Small Wars Journal

Bad Idea: Assuming the Small Wars Era is Over

Sun, 12/15/2019 - 1:41pm

Bad Idea: Assuming the Small Wars Era is Over by  Alexander Evans and Alexandra Evans - CSIS’s Defense360

To see where the foreign policy winds in Washington are blowing, look to D.C.’s graduate schools, where aspiring civil servants and future defense strategists compete for national security jobs. In 2010, entering students studied counter-insurgency strategies and terrorist networks, polishing language skills in Arabic, Pashto, and Dari. In 2015, their successors enrolled in classes on grey-zone warfare and limited interventions in order to get to the field’s cutting edge. Security studies students matriculating in 2020, however, know the market demands have shifted. What Washington wants now is expertise in strategic competition.

“After being dismissed as a phenomenon of an earlier century, great power competition [has] returned,” the 2017 National Security Strategy declared. Concerned by Russian revanchism in Eastern Europe and growing tensions with China in Asia, U.S. scholars, commentators, and policymakers alike have convened conferences, tested historical metaphors, and probed the origins of the term itself. “For all the acrimony in Washington today, the city’s foreign policy establishment is settling on a rare bipartisan consensus: that the world has entered a new era of great-power competition,” Center for a New American Security CEO Richard Fontaine recently wrote in Foreign Affairs.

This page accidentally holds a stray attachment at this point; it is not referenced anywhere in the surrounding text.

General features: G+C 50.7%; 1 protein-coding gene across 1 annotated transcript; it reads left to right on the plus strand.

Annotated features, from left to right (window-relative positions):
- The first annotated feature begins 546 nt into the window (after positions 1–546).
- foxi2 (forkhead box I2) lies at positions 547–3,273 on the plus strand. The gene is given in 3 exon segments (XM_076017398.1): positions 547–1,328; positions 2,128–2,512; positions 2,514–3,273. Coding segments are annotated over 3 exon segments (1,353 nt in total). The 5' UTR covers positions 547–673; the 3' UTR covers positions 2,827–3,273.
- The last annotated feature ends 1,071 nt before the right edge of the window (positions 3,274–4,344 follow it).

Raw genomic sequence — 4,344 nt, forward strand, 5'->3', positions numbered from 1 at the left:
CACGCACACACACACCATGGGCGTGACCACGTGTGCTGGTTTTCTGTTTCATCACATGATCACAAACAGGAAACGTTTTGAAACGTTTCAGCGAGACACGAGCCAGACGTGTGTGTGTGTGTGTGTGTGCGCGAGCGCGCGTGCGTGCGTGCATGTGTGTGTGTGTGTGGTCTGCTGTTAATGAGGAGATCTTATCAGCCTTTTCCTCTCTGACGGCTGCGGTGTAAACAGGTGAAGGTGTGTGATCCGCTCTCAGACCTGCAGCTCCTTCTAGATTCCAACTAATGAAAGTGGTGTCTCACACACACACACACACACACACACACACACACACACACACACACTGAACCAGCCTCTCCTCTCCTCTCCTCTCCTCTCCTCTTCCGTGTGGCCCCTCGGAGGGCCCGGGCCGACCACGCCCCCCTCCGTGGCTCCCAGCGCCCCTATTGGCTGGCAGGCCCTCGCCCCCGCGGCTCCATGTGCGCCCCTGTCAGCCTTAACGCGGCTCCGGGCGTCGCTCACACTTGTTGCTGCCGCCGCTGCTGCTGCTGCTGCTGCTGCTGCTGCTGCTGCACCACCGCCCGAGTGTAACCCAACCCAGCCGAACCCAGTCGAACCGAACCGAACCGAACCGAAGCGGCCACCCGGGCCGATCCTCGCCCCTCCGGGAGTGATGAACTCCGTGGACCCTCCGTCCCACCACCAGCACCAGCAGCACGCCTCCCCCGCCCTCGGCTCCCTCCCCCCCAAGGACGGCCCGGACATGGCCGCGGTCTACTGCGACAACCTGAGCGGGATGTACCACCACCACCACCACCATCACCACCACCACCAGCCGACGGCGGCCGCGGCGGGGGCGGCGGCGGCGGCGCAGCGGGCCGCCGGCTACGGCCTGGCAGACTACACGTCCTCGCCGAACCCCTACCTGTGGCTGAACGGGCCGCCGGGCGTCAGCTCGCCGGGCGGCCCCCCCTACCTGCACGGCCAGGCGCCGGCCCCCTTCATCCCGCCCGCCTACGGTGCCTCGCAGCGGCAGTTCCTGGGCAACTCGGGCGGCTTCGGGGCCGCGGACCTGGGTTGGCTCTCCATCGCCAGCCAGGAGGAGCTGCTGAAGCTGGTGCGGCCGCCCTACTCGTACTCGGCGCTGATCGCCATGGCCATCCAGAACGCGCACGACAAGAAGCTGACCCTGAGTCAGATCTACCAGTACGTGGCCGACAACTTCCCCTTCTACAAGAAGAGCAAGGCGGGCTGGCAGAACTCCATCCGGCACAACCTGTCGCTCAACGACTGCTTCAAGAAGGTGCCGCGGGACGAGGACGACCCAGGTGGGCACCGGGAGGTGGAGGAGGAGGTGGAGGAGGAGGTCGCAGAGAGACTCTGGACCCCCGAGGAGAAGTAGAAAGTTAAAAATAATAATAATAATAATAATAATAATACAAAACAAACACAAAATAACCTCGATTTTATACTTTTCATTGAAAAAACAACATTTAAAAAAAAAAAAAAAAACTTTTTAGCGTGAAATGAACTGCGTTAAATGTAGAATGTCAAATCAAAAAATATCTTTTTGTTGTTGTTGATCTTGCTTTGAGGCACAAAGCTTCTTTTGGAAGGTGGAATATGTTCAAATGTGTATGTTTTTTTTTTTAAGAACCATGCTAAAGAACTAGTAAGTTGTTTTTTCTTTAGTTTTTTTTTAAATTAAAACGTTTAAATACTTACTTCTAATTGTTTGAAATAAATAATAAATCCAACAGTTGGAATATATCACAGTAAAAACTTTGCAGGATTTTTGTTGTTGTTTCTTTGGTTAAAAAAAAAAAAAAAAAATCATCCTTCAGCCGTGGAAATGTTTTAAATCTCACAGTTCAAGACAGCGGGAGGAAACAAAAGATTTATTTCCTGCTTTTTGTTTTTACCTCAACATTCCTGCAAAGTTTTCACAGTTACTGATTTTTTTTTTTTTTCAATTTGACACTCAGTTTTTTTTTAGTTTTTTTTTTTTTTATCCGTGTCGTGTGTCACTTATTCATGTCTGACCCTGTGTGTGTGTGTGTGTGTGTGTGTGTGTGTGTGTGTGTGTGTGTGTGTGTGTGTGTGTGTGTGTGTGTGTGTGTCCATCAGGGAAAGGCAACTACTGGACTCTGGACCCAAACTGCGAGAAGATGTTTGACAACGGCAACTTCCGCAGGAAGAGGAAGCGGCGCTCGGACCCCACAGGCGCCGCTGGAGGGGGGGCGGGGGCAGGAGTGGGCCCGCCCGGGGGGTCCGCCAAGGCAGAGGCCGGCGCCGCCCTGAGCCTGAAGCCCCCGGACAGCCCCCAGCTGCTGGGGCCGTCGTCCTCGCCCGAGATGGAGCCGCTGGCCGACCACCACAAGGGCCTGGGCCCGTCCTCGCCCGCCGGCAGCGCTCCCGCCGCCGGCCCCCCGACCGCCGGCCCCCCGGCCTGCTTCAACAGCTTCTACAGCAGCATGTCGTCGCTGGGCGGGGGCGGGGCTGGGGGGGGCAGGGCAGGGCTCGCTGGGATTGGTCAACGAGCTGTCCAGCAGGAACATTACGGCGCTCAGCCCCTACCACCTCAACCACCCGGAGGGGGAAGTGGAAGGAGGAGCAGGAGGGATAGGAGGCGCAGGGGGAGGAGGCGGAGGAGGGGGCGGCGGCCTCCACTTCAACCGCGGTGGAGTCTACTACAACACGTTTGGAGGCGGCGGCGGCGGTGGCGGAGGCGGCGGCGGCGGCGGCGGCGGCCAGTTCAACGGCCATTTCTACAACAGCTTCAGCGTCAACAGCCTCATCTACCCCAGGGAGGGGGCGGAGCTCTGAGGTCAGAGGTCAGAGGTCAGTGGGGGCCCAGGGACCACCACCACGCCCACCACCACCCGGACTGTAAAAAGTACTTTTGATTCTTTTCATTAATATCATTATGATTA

This revived interest in great power politics (and the attending risk of major war) comes with an important, if oft unstated, corollary: the problem of small wars, waged between asymmetric adversaries and through low-intensity but often prolonged campaigns, is now of secondary importance. From President Obama’s declaration that “America must move off a permanent war footing” and his administration’s vaunted “pivot to Asia,” to President Trump’s rhetoric of ending “endless wars,” the message is the same: the era of counter-insurgency, humanitarian interventions, and peacekeeping is fading, and a new period of great power competition has begun…

Read on.